Are You Tough Enough to Teach?

Everybody and his pet rabbit wants to become a teacher. Around this time of year, at least three students tell me they want to become teachers. Later in the year, I often discover, more future teachers pop out of the woodwork.

With eyes that seem to look towards a utopia, these students tell me they want to teach. They tell me they want to share their love of Shakespeare. Biochemistry. The finer points of geography. And they want to inspire. They want to, through their gentle lovingness, spark the latent fire of intelligence and humanity in teenagers obsessed with spinners and dabs.

Some of my wannabe teacher students have less than noble intentions. They want summer vacations. They want to lecture from behind a desk.  They don’t know what else to do. These students – and the way they imagine teaching to be—make me laugh.

What I want to ask these future teacher students, but never do, because I don’t want to stomp on their dreams is this:

Are you tough enough to teach?”

That is the question no one asks.

Years ago, I thought that all I needed to be a great teacher was passion and love.

But I was wrong, and someone should have told me:

To be a great teacher, you must be tough.

If you want to be a teacher, ask yourself: Am I tough enough to teach?

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Research Says High Academic Expectations Work (And Your Students Want Them)

Back in high school, Sandra and I would hang out at lunch and swap our homework and our essays. And then we would edit in red ink on them for the fun of it.

The other girls wouldn’t bother us because they were at the mall buying Twizzlers from Bulk Barn, smoking Marlboros and spitting in the woods, or in the wild searching for boys.

Our kind of boys were so good at math they became school tutors. They, like us, stayed at school for lunch. And so, our high school lunches were spent primarily in libraries. There we edited our papers into shiny, beautiful things to hand to our teachers, or in the math rooms crunching numbers that we hoped would turn into a Pride and Prejudice– style love affair.

The numbers never were in our favour.

We may have miscalculated the probability of finding love among the math tutors, but at least we pleased our parents. Both children of immigrants—Sandra’s Chinese, and I’m Polish—we knew the importance of getting good grades. If we got good grades, our parents let us out of the house.

We made fun of our parents’ strictness. Sandra’s mom once locked her into her room to study. Each year, my parents bought me books of the What Your Fifth Grader Needs to Know-style— a great “hobby for summer” my parents called these books. And then there was my mother, who made me write paragraphs explaining why I should be allowed to leave to parties and other events—if the paragraphs were good, I could go.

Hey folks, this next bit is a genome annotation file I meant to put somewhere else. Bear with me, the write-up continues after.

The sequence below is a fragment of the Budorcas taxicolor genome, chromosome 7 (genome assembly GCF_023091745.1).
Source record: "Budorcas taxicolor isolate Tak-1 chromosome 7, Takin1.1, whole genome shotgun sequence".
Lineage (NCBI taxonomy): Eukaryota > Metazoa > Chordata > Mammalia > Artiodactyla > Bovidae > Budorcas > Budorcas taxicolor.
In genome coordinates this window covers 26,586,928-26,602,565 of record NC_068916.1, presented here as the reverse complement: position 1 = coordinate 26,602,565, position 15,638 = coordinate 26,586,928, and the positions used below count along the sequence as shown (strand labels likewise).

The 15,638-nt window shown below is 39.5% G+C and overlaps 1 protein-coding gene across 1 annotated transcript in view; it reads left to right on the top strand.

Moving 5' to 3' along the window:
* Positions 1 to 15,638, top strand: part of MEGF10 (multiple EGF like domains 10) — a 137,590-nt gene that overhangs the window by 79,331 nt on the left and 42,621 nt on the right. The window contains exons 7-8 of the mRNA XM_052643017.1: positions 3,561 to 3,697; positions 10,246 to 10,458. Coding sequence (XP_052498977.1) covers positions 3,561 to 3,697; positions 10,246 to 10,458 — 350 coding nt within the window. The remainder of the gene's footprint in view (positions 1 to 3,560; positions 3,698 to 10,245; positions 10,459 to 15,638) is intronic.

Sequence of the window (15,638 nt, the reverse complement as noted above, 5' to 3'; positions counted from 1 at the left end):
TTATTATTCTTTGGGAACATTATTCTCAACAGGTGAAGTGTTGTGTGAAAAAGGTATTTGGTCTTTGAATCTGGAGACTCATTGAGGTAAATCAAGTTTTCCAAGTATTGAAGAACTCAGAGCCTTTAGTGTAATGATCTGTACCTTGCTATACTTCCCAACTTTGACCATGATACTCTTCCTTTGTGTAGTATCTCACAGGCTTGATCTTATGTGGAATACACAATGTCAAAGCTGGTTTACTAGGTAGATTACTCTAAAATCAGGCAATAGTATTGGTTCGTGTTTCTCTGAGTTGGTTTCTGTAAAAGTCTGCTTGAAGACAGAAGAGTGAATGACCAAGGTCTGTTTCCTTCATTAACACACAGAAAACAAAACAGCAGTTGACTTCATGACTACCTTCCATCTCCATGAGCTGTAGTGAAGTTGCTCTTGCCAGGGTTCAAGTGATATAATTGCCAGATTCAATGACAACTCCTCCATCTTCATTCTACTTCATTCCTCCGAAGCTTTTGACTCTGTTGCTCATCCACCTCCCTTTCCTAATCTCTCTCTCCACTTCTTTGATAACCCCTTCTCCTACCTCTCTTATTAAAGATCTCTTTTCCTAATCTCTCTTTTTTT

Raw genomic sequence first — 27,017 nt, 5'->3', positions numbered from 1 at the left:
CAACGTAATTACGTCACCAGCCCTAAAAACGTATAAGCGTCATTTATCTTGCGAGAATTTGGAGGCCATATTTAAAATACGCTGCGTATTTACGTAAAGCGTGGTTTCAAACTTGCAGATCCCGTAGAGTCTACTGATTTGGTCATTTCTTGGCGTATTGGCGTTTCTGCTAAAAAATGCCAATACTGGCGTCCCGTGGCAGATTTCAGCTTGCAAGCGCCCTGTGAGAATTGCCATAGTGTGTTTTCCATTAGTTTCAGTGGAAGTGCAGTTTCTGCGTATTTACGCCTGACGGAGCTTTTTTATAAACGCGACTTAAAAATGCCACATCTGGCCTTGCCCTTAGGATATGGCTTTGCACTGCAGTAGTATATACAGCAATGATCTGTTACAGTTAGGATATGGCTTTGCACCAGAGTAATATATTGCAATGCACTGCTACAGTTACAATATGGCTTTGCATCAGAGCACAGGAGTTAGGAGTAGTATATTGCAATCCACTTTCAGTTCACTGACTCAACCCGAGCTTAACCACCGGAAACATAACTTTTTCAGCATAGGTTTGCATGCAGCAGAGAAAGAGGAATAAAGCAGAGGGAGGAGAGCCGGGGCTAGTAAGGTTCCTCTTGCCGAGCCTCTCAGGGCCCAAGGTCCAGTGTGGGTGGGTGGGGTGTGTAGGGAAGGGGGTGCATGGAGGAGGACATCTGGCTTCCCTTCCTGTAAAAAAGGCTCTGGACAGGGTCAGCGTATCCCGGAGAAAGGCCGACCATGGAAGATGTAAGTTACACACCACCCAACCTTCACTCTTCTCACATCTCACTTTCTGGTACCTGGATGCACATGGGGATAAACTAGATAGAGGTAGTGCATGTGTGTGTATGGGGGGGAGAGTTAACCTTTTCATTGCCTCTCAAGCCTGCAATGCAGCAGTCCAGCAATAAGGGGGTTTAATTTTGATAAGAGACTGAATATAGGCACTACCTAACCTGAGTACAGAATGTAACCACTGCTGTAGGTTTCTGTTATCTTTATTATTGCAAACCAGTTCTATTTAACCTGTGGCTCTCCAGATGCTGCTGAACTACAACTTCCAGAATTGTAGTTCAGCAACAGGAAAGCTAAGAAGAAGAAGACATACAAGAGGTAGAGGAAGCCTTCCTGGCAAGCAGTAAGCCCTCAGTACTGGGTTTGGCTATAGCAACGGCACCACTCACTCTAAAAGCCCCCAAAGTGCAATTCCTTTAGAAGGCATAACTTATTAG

Both Sandra and I graduated at the top our class, won scholarships, and went to the universities of our choice. And I could write killer paragraphs.

Looking back, I’m convinced that we graduated at the top of our class not because we were better or smarter than the others.  But we desperately wanted to be better and smarter. And we wanted to be better and smarter because of our parents.

By expecting and demanding nothing but the best from them, immigrant parents give their children a priceless gift: the gift of high academic expectations.

We as teachers, in loco parentis, have the same power. In our classrooms, we can set expectations of our students. We can expect them all to learn and perform challenging tasks, or we can expect only some of them to succeed at easier tasks.

If you think you could raise your academic expectations, but you don’t know if it’s worth it or necessary, read on.

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Lessons I’ve Learned: 10 Tips for Better Teaching

I wrote this post when I was studying to become a teacher and working part-time at a private school.

Today marks my one year anniversary of teaching at Trinwood Private School, and nearly seven years of tutoring in the GTA.  After seven years of teaching, I’ve learned a bit about how to get my students to succeed. I’ve followed the wisdom of Confucius: “When you see a good person, think of becoming like him. When you see someone not so good, reflect on your own weak points” – I’ve watched teachers of varying levels of effectiveness and through this I’ve learned about myself. What kind of teacher will I be? The answer is always this: I’ll be a better teacher than I was last year.